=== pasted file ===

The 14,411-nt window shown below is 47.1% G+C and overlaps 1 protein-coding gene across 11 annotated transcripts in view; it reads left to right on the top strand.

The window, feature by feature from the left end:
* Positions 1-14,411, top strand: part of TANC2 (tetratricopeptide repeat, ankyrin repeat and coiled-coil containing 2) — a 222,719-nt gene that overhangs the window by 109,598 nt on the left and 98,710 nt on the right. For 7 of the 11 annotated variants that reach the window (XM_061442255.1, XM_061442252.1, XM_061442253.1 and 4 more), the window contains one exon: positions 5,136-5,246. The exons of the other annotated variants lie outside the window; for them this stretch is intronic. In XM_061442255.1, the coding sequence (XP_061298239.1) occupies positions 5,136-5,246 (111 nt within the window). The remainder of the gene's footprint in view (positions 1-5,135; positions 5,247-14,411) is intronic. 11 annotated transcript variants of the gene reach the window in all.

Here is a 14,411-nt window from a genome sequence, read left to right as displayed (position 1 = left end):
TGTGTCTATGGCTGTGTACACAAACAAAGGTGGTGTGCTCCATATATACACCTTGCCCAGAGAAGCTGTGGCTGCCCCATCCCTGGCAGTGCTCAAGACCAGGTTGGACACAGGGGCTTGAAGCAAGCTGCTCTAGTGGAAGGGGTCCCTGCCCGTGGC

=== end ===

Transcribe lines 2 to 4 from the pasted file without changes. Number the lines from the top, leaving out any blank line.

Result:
The window, feature by feature from the left end:
* Positions 1-14,411, top strand: part of TANC2 (tetratricopeptide repeat, ankyrin repeat and coiled-coil containing 2) — a 222,719-nt gene that overhangs the window by 109,598 nt on the left and 98,710 nt on the right. For 7 of the 11 annotated variants that reach the window (XM_061442255.1, XM_061442252.1, XM_061442253.1 and 4 more), the window contains one exon: positions 5,136-5,246. The exons of the other annotated variants lie outside the window; for them this stretch is intronic. In XM_061442255.1, the coding sequence (XP_061298239.1) occupies positions 5,136-5,246 (111 nt within the window). The remainder of the gene's footprint in view (positions 1-5,135; positions 5,247-14,411) is intronic. 11 annotated transcript variants of the gene reach the window in all.

Here is a 14,411-nt window from a genome sequence, read left to right as displayed (position 1 = left end):